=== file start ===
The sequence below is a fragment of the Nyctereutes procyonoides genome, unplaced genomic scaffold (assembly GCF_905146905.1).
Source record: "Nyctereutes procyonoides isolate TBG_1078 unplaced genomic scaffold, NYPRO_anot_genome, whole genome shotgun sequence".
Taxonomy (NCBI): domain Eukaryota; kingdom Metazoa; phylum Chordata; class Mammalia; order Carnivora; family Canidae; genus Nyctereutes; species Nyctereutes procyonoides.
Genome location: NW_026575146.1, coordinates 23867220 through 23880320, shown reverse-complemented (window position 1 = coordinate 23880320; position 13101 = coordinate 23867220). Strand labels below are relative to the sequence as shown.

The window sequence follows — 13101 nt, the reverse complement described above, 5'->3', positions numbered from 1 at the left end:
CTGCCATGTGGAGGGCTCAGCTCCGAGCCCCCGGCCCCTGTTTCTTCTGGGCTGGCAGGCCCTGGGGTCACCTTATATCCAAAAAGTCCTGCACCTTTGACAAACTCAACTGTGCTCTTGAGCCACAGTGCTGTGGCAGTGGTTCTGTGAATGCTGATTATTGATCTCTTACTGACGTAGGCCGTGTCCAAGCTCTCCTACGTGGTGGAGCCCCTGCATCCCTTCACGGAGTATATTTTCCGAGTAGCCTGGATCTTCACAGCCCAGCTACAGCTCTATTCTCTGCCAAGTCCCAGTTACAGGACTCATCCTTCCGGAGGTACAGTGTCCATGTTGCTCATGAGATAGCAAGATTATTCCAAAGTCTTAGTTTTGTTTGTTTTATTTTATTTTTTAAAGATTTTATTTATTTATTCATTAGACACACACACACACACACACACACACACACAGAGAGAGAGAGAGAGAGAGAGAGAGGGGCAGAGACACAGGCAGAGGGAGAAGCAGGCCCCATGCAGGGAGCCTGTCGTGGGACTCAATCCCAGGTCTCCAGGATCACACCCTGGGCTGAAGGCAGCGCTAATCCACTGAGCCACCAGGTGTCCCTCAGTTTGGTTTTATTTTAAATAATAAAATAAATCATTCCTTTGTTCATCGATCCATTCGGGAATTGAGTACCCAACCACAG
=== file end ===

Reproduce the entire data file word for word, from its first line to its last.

The sequence below is a fragment of the Nyctereutes procyonoides genome, unplaced genomic scaffold (assembly GCF_905146905.1).
Source record: "Nyctereutes procyonoides isolate TBG_1078 unplaced genomic scaffold, NYPRO_anot_genome, whole genome shotgun sequence".
Taxonomy (NCBI): domain Eukaryota; kingdom Metazoa; phylum Chordata; class Mammalia; order Carnivora; family Canidae; genus Nyctereutes; species Nyctereutes procyonoides.
Genome location: NW_026575146.1, coordinates 23867220 through 23880320, shown reverse-complemented (window position 1 = coordinate 23880320; position 13101 = coordinate 23867220). Strand labels below are relative to the sequence as shown.

The window sequence follows — 13101 nt, the reverse complement described above, 5'->3', positions numbered from 1 at the left end:
CTGCCATGTGGAGGGCTCAGCTCCGAGCCCCCGGCCCCTGTTTCTTCTGGGCTGGCAGGCCCTGGGGTCACCTTATATCCAAAAAGTCCTGCACCTTTGACAAACTCAACTGTGCTCTTGAGCCACAGTGCTGTGGCAGTGGTTCTGTGAATGCTGATTATTGATCTCTTACTGACGTAGGCCGTGTCCAAGCTCTCCTACGTGGTGGAGCCCCTGCATCCCTTCACGGAGTATATTTTCCGAGTAGCCTGGATCTTCACAGCCCAGCTACAGCTCTATTCTCTGCCAAGTCCCAGTTACAGGACTCATCCTTCCGGAGGTACAGTGTCCATGTTGCTCATGAGATAGCAAGATTATTCCAAAGTCTTAGTTTTGTTTGTTTTATTTTATTTTTTAAAGATTTTATTTATTTATTCATTAGACACACACACACACACACACACACACACACAGAGAGAGAGAGAGAGAGAGAGAGAGGGGCAGAGACACAGGCAGAGGGAGAAGCAGGCCCCATGCAGGGAGCCTGTCGTGGGACTCAATCCCAGGTCTCCAGGATCACACCCTGGGCTGAAGGCAGCGCTAATCCACTGAGCCACCAGGTGTCCCTCAGTTTGGTTTTATTTTAAATAATAAAATAAATCATTCCTTTGTTCATCGATCCATTCGGGAATTGAGTACCCAACCACAG